1. Miranda Violation

 Neighbour contends that the officers are liable under § 1983 for failing to give her the Miranda warnings prior to questioning her at the store and at the police station.1  It is well-settled that Miranda warnings are not required when an individual is not in custody.   See Beckwith v. United States, 425 U.S. 341, 345-46, 96 S.Ct. 1612, 1615-16, 48 L.Ed.2d 1 (1976).   Although the district court in the present case found that Neighbour never was in custody, it nevertheless concluded that her Miranda rights had been violated.   However, this seeming inconsistency is of no consequence in this case, since we hold that the failure to give Miranda warnings does not create liability under § 1983.

Miranda warnings are a procedural safeguard rather than a right explicitly stated in the Fifth Amendment.   See Miranda v. Arizona, 384 U.S. 436, 467, 86 S.Ct. 1602, 1624, 16 L.Ed.2d 694 (1966).   The remedy for a Miranda violation is the exclusion from evidence of any ensuing self-incriminating statements.   See New York v. Quarles, 467 U.S. 649, 663, 104 S.Ct. 2626, 2635, 81 L.Ed.2d 550 (1984) (O'Connor, J., concurring in the judgment in part and dissenting in part).   The remedy is not a § 1983 action.  Lucero v. Gunter, 17 F.3d 1347, 1350-51 (10th Cir.1994);  Brock v. Logan County Sheriff's Dep't, 3 F.3d 1215, 1217 (8th Cir.1993);  Cooper v. Dupnik, 963 F.2d 1220, 1243 (9th Cir.1992), cert. denied, 506 U.S. 953, 113 S.Ct. 407, 121 L.Ed.2d 332 (1992);  Warren v. City of Lincoln, 864 F.2d 1436, 1442 (8th Cir.), cert. denied, 490 U.S. 1091, 109 S.Ct. 2431, 104 L.Ed.2d 988 (1989).   Therefore, even if we were to assume that Neighbour's Miranda rights had been violated, that violation, standing alone, would not form a basis for liability under § 1983.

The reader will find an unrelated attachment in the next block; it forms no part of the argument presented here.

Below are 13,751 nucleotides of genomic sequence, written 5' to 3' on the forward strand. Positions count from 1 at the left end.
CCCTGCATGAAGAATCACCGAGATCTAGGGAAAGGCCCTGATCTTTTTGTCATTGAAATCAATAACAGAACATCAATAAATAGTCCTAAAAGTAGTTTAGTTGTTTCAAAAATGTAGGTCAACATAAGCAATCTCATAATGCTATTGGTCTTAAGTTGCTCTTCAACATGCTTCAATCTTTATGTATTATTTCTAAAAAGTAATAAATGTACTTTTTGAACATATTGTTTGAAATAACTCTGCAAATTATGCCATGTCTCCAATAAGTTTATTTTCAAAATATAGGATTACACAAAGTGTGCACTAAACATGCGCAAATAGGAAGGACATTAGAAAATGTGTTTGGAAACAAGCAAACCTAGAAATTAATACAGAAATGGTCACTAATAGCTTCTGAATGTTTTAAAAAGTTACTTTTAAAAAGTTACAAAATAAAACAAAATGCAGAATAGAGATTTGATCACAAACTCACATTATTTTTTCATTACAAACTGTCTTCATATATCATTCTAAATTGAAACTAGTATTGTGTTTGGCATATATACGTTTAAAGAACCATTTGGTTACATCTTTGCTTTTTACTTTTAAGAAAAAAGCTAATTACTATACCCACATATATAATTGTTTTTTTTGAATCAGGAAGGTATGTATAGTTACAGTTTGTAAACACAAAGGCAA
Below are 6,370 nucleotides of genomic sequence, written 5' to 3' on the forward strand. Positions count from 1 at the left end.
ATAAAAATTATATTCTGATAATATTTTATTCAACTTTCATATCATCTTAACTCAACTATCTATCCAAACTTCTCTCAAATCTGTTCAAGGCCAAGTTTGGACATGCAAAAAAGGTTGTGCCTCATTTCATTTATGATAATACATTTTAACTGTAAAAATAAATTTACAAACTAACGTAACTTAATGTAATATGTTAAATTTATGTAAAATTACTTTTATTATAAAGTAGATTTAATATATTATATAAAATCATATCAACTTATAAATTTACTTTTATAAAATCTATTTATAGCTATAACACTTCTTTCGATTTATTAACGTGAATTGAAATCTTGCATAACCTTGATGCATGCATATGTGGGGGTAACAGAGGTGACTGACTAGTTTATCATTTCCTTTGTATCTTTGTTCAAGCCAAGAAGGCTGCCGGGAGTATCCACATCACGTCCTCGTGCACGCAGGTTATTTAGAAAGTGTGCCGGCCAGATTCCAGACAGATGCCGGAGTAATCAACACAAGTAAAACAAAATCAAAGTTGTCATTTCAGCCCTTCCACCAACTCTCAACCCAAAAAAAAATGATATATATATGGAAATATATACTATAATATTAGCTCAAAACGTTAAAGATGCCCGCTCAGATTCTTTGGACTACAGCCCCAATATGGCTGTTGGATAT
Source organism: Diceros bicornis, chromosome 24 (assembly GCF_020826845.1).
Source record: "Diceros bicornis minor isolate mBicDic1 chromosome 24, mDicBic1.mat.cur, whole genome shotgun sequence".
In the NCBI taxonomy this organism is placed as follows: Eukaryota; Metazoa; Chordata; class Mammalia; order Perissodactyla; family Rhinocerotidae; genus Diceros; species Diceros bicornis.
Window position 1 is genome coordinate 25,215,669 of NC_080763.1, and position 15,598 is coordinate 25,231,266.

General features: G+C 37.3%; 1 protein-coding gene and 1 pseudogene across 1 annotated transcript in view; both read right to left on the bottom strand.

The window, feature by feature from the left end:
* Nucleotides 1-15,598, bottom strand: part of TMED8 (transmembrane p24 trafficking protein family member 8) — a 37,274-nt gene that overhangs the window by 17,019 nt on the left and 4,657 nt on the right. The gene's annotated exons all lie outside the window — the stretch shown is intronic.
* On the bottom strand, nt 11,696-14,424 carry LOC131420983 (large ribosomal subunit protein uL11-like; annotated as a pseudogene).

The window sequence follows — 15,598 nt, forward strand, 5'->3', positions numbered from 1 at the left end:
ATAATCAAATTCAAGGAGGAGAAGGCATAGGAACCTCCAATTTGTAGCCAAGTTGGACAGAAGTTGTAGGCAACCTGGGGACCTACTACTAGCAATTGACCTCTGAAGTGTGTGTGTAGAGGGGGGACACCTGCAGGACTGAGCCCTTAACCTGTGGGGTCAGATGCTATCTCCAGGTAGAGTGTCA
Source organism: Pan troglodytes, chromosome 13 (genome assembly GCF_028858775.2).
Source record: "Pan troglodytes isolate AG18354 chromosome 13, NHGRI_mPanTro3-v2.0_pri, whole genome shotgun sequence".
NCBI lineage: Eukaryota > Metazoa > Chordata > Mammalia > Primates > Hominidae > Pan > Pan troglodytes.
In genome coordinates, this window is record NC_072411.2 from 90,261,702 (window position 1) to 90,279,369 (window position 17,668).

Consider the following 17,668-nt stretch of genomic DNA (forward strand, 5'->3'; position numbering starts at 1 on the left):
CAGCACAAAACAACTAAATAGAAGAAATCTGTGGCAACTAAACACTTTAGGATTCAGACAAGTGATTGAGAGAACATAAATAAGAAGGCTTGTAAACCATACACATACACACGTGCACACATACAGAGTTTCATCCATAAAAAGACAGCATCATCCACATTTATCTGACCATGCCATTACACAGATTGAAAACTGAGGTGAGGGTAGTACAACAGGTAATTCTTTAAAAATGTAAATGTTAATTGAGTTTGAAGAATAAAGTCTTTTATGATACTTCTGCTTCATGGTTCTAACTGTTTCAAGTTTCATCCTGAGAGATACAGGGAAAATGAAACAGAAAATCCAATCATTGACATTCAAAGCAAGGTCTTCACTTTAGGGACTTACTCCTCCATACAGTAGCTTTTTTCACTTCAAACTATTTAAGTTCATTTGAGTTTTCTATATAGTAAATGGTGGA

2. Fourth Amendment Claim